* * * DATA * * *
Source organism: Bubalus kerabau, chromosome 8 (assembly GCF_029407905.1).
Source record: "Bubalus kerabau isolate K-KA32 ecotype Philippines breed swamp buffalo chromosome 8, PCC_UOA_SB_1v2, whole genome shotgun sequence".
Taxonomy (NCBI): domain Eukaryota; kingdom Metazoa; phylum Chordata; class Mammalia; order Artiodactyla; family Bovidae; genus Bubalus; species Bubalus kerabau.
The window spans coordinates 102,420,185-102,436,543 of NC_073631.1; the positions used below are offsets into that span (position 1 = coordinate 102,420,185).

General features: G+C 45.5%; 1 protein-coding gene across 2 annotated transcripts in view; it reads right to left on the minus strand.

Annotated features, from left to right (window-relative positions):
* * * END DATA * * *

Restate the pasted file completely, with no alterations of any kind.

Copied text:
Source organism: Bubalus kerabau, chromosome 8 (assembly GCF_029407905.1).
Source record: "Bubalus kerabau isolate K-KA32 ecotype Philippines breed swamp buffalo chromosome 8, PCC_UOA_SB_1v2, whole genome shotgun sequence".
Taxonomy (NCBI): domain Eukaryota; kingdom Metazoa; phylum Chordata; class Mammalia; order Artiodactyla; family Bovidae; genus Bubalus; species Bubalus kerabau.
The window spans coordinates 102,420,185-102,436,543 of NC_073631.1; the positions used below are offsets into that span (position 1 = coordinate 102,420,185).

General features: G+C 45.5%; 1 protein-coding gene across 2 annotated transcripts in view; it reads right to left on the minus strand.

Annotated features, from left to right (window-relative positions):